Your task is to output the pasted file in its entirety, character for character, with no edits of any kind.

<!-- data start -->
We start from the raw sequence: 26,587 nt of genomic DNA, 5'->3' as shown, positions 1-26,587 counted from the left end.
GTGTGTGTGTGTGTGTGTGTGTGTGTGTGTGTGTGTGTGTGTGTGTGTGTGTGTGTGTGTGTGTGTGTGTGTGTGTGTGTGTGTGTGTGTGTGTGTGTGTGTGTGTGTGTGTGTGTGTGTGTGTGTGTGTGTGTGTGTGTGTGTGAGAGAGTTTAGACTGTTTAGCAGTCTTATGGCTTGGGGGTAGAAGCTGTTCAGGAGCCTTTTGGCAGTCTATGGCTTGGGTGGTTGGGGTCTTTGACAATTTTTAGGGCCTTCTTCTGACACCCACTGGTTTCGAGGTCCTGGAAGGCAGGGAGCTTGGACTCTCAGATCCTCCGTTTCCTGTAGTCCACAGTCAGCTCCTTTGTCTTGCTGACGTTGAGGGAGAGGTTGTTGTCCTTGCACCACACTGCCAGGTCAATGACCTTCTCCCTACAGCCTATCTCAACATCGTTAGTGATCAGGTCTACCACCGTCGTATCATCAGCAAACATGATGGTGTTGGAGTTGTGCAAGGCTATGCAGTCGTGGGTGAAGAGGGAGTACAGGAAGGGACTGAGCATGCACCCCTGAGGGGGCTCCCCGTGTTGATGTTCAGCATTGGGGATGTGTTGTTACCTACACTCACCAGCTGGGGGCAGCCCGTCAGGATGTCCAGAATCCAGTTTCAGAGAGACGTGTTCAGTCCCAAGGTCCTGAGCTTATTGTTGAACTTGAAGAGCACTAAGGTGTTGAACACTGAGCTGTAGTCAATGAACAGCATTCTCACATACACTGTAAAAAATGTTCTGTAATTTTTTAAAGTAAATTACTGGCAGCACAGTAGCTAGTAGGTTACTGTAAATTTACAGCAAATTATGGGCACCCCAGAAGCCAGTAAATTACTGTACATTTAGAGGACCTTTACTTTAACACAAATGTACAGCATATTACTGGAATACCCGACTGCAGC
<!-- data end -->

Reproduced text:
We start from the raw sequence: 26,587 nt of genomic DNA, 5'->3' as shown, positions 1-26,587 counted from the left end.
GTGTGTGTGTGTGTGTGTGTGTGTGTGTGTGTGTGTGTGTGTGTGTGTGTGTGTGTGTGTGTGTGTGTGTGTGTGTGTGTGTGTGTGTGTGTGTGTGTGTGTGTGTGTGTGTGTGTGTGTGTGTGTGTGTGTGTGTGTGTGTGTGAGAGAGTTTAGACTGTTTAGCAGTCTTATGGCTTGGGGGTAGAAGCTGTTCAGGAGCCTTTTGGCAGTCTATGGCTTGGGTGGTTGGGGTCTTTGACAATTTTTAGGGCCTTCTTCTGACACCCACTGGTTTCGAGGTCCTGGAAGGCAGGGAGCTTGGACTCTCAGATCCTCCGTTTCCTGTAGTCCACAGTCAGCTCCTTTGTCTTGCTGACGTTGAGGGAGAGGTTGTTGTCCTTGCACCACACTGCCAGGTCAATGACCTTCTCCCTACAGCCTATCTCAACATCGTTAGTGATCAGGTCTACCACCGTCGTATCATCAGCAAACATGATGGTGTTGGAGTTGTGCAAGGCTATGCAGTCGTGGGTGAAGAGGGAGTACAGGAAGGGACTGAGCATGCACCCCTGAGGGGGCTCCCCGTGTTGATGTTCAGCATTGGGGATGTGTTGTTACCTACACTCACCAGCTGGGGGCAGCCCGTCAGGATGTCCAGAATCCAGTTTCAGAGAGACGTGTTCAGTCCCAAGGTCCTGAGCTTATTGTTGAACTTGAAGAGCACTAAGGTGTTGAACACTGAGCTGTAGTCAATGAACAGCATTCTCACATACACTGTAAAAAATGTTCTGTAATTTTTTAAAGTAAATTACTGGCAGCACAGTAGCTAGTAGGTTACTGTAAATTTACAGCAAATTATGGGCACCCCAGAAGCCAGTAAATTACTGTACATTTAGAGGACCTTTACTTTAACACAAATGTACAGCATATTACTGGAATACCCGACTGCAGC